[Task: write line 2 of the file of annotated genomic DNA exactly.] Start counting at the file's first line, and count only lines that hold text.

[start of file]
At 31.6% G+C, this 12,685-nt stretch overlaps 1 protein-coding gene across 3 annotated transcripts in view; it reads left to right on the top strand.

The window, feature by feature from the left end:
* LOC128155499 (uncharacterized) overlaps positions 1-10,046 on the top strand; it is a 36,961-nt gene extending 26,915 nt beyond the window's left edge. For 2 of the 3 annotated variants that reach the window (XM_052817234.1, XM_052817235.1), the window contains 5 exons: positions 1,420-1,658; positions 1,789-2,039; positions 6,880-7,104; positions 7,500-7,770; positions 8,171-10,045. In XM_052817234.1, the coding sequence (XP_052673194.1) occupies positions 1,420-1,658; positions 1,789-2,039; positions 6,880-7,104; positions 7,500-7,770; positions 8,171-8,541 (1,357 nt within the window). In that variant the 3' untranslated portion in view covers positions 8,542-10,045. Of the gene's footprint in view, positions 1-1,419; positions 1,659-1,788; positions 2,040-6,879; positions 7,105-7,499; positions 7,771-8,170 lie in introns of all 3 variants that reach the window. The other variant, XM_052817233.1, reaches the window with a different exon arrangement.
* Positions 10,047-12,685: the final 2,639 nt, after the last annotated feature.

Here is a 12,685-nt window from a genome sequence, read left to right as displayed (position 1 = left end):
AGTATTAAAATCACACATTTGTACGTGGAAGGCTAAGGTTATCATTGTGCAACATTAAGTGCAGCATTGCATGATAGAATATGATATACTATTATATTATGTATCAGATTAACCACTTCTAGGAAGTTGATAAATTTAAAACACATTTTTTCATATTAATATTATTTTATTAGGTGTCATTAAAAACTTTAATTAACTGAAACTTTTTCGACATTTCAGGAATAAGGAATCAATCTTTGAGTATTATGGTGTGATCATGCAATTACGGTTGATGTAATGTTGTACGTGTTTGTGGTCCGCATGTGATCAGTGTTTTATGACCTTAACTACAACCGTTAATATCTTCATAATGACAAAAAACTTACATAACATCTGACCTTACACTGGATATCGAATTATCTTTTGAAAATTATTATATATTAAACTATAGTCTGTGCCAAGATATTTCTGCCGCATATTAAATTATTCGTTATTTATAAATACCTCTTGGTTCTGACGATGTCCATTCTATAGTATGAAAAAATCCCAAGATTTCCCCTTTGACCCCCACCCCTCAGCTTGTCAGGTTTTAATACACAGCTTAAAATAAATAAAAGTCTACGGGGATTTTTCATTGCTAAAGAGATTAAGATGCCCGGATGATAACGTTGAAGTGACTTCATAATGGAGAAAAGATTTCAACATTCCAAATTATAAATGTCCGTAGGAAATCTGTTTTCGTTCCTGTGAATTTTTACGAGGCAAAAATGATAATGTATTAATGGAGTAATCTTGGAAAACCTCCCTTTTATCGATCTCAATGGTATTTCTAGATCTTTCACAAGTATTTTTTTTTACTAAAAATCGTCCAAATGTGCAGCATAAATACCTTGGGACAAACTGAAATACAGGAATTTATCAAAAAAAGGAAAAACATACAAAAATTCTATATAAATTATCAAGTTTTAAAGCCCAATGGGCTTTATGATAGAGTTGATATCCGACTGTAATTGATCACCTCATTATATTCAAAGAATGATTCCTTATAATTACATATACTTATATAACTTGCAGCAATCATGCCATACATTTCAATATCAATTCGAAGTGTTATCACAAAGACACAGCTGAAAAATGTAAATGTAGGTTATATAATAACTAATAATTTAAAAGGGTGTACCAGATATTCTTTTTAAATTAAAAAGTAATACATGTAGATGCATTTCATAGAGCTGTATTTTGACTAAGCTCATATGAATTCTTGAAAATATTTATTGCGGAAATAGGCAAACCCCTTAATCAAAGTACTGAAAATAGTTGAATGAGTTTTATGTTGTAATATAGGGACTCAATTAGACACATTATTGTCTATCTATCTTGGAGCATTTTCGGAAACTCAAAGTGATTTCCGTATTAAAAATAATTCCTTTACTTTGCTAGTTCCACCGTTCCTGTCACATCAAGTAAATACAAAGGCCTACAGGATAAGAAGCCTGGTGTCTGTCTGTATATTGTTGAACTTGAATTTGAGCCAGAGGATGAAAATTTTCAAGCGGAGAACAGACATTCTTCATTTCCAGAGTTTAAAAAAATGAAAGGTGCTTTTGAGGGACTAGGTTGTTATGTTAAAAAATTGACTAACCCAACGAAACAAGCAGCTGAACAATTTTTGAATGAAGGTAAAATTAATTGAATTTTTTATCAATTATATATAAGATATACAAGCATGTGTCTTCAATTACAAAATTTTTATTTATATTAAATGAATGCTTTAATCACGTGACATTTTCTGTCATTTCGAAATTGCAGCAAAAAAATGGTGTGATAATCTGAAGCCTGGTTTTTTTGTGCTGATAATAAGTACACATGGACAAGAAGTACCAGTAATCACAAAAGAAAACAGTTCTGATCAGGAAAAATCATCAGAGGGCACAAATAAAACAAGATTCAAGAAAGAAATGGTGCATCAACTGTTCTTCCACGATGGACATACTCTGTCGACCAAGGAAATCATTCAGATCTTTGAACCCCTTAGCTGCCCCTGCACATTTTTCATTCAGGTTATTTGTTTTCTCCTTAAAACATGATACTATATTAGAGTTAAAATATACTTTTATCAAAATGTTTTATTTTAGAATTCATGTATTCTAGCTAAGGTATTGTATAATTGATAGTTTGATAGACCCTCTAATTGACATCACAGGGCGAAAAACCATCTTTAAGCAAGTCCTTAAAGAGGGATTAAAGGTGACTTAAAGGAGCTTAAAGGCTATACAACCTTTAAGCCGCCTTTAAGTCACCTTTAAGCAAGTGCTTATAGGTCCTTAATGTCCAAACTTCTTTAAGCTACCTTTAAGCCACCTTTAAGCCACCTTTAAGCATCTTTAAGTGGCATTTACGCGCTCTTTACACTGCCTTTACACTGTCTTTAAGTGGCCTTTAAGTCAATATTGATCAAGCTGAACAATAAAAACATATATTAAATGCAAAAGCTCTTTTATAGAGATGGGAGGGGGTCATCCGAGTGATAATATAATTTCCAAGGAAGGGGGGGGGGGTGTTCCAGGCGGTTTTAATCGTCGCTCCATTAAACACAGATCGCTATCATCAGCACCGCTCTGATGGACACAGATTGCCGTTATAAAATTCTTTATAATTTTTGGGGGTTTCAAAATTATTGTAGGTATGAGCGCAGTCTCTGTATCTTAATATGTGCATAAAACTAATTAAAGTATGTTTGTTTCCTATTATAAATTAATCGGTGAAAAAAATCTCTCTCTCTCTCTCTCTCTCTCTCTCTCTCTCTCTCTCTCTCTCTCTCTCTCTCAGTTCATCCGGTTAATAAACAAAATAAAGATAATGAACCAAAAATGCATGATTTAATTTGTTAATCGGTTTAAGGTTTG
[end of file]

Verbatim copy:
The window, feature by feature from the left end: